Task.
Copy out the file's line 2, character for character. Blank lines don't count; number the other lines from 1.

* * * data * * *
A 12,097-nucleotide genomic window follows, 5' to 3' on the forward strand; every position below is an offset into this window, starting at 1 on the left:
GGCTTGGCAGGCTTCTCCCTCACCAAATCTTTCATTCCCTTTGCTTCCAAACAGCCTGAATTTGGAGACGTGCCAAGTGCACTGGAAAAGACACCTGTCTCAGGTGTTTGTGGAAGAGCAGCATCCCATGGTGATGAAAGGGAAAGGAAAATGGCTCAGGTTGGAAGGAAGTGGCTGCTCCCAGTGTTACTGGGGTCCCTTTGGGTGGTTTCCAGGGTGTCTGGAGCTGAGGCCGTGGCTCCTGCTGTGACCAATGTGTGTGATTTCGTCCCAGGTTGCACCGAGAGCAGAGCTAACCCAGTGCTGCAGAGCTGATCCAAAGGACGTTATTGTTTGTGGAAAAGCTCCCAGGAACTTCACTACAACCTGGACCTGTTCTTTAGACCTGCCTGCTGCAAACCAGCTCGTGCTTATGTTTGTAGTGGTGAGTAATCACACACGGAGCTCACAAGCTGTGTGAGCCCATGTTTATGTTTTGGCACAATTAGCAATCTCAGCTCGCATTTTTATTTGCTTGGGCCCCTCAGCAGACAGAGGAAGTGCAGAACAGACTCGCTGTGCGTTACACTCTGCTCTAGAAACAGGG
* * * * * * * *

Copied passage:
GGCTTGGCAGGCTTCTCCCTCACCAAATCTTTCATTCCCTTTGCTTCCAAACAGCCTGAATTTGGAGACGTGCCAAGTGCACTGGAAAAGACACCTGTCTCAGGTGTTTGTGGAAGAGCAGCATCCCATGGTGATGAAAGGGAAAGGAAAATGGCTCAGGTTGGAAGGAAGTGGCTGCTCCCAGTGTTACTGGGGTCCCTTTGGGTGGTTTCCAGGGTGTCTGGAGCTGAGGCCGTGGCTCCTGCTGTGACCAATGTGTGTGATTTCGTCCCAGGTTGCACCGAGAGCAGAGCTAACCCAGTGCTGCAGAGCTGATCCAAAGGACGTTATTGTTTGTGGAAAAGCTCCCAGGAACTTCACTACAACCTGGACCTGTTCTTTAGACCTGCCTGCTGCAAACCAGCTCGTGCTTATGTTTGTAGTGGTGAGTAATCACACACGGAGCTCACAAGCTGTGTGAGCCCATGTTTATGTTTTGGCACAATTAGCAATCTCAGCTCGCATTTTTATTTGCTTGGGCCCCTCAGCAGACAGAGGAAGTGCAGAACAGACTCGCTGTGCGTTACACTCTGCTCTAGAAACAGGG